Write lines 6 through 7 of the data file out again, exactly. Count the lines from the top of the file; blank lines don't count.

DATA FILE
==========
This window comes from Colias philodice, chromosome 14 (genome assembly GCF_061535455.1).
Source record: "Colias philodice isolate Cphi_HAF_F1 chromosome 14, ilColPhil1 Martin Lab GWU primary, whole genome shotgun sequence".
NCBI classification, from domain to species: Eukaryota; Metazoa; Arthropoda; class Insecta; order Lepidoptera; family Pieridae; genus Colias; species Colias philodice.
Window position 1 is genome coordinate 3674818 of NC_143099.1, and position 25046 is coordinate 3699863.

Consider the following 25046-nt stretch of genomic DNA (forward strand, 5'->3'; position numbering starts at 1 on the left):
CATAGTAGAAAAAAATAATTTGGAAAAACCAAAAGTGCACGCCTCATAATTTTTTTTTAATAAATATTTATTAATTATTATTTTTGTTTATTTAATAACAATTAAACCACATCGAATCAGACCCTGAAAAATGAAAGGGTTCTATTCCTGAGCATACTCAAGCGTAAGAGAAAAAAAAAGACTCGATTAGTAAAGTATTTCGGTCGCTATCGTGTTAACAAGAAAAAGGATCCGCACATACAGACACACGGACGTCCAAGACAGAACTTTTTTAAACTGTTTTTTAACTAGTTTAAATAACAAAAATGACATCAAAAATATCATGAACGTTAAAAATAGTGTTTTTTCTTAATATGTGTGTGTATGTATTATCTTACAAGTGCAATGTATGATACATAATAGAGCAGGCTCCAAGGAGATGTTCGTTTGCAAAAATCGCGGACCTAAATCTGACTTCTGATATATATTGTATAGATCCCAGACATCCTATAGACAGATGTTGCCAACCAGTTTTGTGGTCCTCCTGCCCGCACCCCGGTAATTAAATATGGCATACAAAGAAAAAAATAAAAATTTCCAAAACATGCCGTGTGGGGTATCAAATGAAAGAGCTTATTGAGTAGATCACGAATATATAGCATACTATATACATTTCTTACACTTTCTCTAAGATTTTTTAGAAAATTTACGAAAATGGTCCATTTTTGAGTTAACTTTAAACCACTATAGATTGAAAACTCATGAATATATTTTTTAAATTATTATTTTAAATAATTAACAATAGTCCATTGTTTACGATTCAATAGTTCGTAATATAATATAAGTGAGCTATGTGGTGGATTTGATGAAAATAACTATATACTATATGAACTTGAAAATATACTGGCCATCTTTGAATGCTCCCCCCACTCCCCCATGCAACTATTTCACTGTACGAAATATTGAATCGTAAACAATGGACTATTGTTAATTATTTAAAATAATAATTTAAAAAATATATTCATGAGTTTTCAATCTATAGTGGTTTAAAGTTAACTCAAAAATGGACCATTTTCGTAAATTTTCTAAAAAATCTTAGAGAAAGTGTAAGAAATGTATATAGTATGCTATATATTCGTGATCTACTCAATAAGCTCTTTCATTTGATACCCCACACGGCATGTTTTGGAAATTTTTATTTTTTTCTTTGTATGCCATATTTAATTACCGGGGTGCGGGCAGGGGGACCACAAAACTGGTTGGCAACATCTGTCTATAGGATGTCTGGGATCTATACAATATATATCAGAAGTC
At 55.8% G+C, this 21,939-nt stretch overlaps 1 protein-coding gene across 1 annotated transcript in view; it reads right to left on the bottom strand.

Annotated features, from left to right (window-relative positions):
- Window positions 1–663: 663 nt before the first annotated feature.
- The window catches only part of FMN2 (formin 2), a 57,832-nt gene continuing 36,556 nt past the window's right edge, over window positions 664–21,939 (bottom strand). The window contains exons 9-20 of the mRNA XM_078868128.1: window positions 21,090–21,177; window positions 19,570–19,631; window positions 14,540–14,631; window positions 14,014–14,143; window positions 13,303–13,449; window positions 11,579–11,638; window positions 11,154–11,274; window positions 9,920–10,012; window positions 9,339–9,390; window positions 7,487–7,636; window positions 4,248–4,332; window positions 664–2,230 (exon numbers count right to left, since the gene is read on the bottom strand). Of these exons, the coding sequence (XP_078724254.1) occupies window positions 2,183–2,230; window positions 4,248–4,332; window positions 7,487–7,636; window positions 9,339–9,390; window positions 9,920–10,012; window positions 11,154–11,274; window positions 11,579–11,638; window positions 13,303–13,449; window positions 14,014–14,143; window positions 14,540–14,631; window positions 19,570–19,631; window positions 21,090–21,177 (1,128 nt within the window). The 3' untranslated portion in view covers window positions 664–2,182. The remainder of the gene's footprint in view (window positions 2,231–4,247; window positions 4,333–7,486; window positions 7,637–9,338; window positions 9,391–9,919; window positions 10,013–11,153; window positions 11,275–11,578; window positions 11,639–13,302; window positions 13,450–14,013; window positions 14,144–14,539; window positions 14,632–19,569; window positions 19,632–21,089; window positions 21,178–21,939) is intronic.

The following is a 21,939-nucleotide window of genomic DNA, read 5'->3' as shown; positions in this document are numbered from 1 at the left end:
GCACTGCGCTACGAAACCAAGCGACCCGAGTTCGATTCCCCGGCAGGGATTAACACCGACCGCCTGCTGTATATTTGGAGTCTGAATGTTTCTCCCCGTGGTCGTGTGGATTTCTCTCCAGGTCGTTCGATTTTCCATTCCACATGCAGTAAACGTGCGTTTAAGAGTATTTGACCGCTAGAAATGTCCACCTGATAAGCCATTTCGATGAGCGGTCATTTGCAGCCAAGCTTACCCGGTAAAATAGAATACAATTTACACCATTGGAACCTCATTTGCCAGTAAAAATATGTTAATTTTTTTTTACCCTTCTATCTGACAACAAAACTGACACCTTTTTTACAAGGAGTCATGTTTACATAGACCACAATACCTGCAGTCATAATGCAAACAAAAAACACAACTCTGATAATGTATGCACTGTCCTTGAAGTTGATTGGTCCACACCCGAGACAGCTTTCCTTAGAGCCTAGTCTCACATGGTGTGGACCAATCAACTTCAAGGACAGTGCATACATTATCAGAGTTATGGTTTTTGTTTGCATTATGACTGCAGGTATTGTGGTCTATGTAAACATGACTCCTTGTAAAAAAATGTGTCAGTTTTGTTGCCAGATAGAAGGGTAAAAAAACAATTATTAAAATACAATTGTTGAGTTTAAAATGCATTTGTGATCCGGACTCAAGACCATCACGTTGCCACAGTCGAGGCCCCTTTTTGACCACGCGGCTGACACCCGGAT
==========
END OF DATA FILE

CATAGTAGAAAAAAATAATTTGGAAAAACCAAAAGTGCACGCCTCATAATTTTTTTTTAATAAATATTTATTAATTATTATTTTTGTTTATTTAATAACAATTAAACCACATCGAATCAGACCCTGAAAAATGAAAGGGTTCTATTCCTGAGCATACTCAAGCGTAAGAGAAAAAAAAAGACTCGATTAGTAAAGTATTTCGGTCGCTATCGTGTTAACAAGAAAAAGGATCCGCACATACAGACACACGGACGTCCAAGACAGAACTTTTTTAAACTGTTTTTTAACTAGTTTAAATAACAAAAATGACATCAAAAATATCATGAACGTTAAAAATAGTGTTTTTTCTTAATATGTGTGTGTATGTATTATCTTACAAGTGCAATGTATGATACATAATAGAGCAGGCTCCAAGGAGATGTTCGTTTGCAAAAATCGCGGACCTAAATCTGACTTCTGATATATATTGTATAGATCCCAGACATCCTATAGACAGATGTTGCCAACCAGTTTTGTGGTCCTCCTGCCCGCACCCCGGTAATTAAATATGGCATACAAAGAAAAAAATAAAAATTTCCAAAACATGCCGTGTGGGGTATCAAATGAAAGAGCTTATTGAGTAGATCACGAATATATAGCATACTATATACATTTCTTACACTTTCTCTAAGATTTTTTAGAAAATTTACGAAAATGGTCCATTTTTGAGTTAACTTTAAACCACTATAGATTGAAAACTCATGAATATATTTTTTAAATTATTATTTTAAATAATTAACAATAGTCCATTGTTTACGATTCAATAGTTCGTAATATAATATAAGTGAGCTATGTGGTGGATTTGATGAAAATAACTATATACTATATGAACTTGAAAATATACTGGCCATCTTTGAATGCTCCCCCCACTCCCCCATGCAACTATTTCACTGTACGAAATATTGAATCGTAAACAATGGACTATTGTTAATTATTTAAAATAATAATTTAAAAAATATATTCATGAGTTTTCAATCTATAGTGGTTTAAAGTTAACTCAAAAATGGACCATTTTCGTAAATTTTCTAAAAAATCTTAGAGAAAGTGTAAGAAATGTATATAGTATGCTATATATTCGTGATCTACTCAATAAGCTCTTTCATTTGATACCCCACACGGCATGTTTTGGAAATTTTTATTTTTTTCTTTGTATGCCATATTTAATTACCGGGGTGCGGGCAGGGGGACCACAAAACTGGTTGGCAACATCTGTCTATAGGATGTCTGGGATCTATACAATATATATCAGAAGTC
At 55.8% G+C, this 21,939-nt stretch overlaps 1 protein-coding gene across 1 annotated transcript in view; it reads right to left on the bottom strand.